Analysis of Adult Female Tiger Home Range Spatial Attributes.



Although data on 11 tigers were collected in 1992-1994 by means of radiotracking, this report is to analyze one animal home range attributes. This is due to lack of digitized data on spatial features, the background information to be made usable one has to extract it from various sources - topographic maps, forest survey database, air photos and satellite imagery, etc.

Such features, or attributes, as a) elevation b) slope c) aspect are taken directly or derived from a digital terrain model. Other features are distance to closest stream, to closest pathway, and forest cover type (which is instead of land use, as there're 100% of wild forest).

1. Animal home range and analysis area extent.

Female adult tiger Natasha had been studied for about 2 years before the database on locations was processed. This made up 130 points for 1992-1994. Currently radiotracking allows to obtain new locations of this animal (1995 - 1996 database).

Using adaptive kernel method (Calhome, 1994) contours of home range were plotted for 50 and 95% of locations (Fig. 1) Then an arbitrary rectangle was selected inside the home range as a basis for 89 locations, or 70%. This reduction was done in order to have statistically uniform boundaries of the studied area.

2. Elevation.

The elevations in the area are 100 - 1200 m above sea level.

Elevations of 89 Natasha locations were extracted from a DEM, with average 384 m, sn-1 = 159 m, above sea level. For comparison 89 random points were scattered upon the same, with average elevation 440 m, sn-1 = 158 m. The mean error for locations me is 17 m. The Mann - Whitney test (n > 20) transformed into normally distributed Z-statistics, where Z value is .01, a = .05, no significant difference stated.

3. Slope analysis.

Slopes (in degrees) were derived from DEM. The maximum value of slope was 55 degrees for the area, zero the minimum.

Average slope for locations of tiger was found to be 8.8 degrees, sn-1 = 8.5, me = .9 degrees, compared to 14.7 degrees average, 8.7 standard deviation and .9 mean error for random points (Tab. 1).

Z-value is -2.19, significant difference stated.

Table 1.

Summary statistics for elevation and slope.

Type Average sn-1 me Z
Elevations, meters        
384 159 17 .01
440 159 17  
Slopes, degrees        
8.8 8.5 0.9 -2.19
14.7 8.7 0.9  
4. Aspect analysis

Aspects for the area were also derived from the DEM, making it possible to split the rectangle into 9 sectors of different aspect. Then statistics was calculated on the availability and use of each aspect class (Tab. 2):

Table 2.

Aspect preference of the tiger.

Aspect Available, % Used, % Ratio
Flat  14.0 38.2 2.73
N 8.4 7.9 .94 > .72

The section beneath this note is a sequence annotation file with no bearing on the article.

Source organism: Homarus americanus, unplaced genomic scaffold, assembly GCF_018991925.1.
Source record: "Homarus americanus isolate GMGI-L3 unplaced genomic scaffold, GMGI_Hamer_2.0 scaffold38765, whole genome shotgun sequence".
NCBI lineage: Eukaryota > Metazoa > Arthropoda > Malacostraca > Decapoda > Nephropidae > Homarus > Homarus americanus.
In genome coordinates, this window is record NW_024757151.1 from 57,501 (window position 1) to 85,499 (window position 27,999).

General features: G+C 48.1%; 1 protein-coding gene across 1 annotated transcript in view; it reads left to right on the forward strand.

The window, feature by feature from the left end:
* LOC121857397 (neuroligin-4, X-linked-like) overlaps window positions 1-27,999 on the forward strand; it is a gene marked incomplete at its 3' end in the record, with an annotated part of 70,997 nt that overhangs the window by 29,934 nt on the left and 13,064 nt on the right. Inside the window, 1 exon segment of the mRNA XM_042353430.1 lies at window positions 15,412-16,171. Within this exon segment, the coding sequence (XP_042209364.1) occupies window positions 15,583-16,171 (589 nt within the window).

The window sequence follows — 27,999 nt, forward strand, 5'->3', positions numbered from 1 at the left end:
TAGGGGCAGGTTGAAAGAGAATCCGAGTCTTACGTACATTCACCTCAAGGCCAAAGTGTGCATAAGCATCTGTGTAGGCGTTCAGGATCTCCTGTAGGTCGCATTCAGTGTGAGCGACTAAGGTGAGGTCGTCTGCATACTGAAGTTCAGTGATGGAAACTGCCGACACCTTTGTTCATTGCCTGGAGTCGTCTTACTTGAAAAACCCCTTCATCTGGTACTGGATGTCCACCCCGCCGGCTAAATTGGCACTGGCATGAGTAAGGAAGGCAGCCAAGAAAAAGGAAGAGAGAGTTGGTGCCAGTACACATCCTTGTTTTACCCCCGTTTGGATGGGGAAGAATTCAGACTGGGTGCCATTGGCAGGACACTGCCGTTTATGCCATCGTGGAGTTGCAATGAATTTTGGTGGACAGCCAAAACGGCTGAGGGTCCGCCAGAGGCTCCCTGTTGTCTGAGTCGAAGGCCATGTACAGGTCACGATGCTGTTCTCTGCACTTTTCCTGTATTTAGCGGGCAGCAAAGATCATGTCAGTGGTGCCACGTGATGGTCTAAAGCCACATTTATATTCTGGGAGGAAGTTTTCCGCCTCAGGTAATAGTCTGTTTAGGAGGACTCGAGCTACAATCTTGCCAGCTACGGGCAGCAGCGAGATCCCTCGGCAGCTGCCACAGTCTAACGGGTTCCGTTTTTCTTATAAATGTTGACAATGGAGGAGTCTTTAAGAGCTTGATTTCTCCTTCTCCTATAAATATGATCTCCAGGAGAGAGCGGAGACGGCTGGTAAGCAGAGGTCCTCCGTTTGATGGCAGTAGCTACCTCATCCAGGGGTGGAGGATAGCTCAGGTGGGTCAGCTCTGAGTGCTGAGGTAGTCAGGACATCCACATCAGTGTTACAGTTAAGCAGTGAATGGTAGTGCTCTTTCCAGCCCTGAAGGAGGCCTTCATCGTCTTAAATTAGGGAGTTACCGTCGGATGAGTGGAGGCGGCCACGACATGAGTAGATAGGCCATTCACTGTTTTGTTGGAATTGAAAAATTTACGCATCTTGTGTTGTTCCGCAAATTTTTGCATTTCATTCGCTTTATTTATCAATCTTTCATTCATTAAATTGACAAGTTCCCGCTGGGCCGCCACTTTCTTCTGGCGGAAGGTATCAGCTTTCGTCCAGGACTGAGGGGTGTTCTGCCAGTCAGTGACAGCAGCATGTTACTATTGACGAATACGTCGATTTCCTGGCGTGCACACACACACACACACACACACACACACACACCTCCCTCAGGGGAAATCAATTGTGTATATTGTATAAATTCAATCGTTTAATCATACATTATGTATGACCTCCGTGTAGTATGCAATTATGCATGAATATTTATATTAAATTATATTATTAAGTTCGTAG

NE 8.1 5.6 .69
E 10.5 6.5 .66
SE 12.6 5.6 .44
S 12.2 11.2 .92 > .72
SW 11.3 7.9 .70
W 12.4 7.9 .64
NW 10.5 9.0 .86 > .72
As there is a big influence of flat at the expense of other classes, total amount of locations fallen into flat (34) was subtracted from the rest and other 8 classes were expected to be in equal proportions if there was no preference. Thus, the value of .72 would be average for ratio of used/available in this case.

x2 value is 18.35, df = 8, a =.05, significant difference stated.

4. Closest stream and lane average.

Streams can be assumed equally important for an animal, because they do not differ much in the studied area. Thus, there was only one category of streams when the mean distance to the closest stream was calculated for actual locations and for random points. The same is true about lanes where one class is considered significant inside the rectangle.

As 95 % of points are no further than 900 m from some stream, any value larger than that can be taken as upper limit for the scope of points to calculate mean. The average distance to the closest stream for locations was 280 m, while for random points it was 372 m.

Z-value is .75, a =.05, no difference significant.

Inside the buffer zone of 1000 m around the lanes there were found 47 locations of 89, and 28 random points of 89, with average distance to closest lane for these points 367 and 559 m, respectively.

Z-value is 1.77, a =.05, no significant difference.

5. Forest cover analysis.

The satellite imagery classification of the studied area served for the forest cover type identification. Again the criterion of availability/use was applied, while classes of forest were assigned on the dominant species (Tab. 3):

Class Available, % Used, % Ratio
Oak 35.2 27.0 .77
Birch 26.4 20.2 .77
Mixed val. deciduous 13.1 19.1 1.46
Korean pine 11.9 22.5 1.89
Larch 6.3 3.4 .54
Fir 4.2 4.5 1.07
Rocks 2 3.4 1.70
x2value is 8.55, df = 4, a =.05, x2 < 9.49, no difference significant.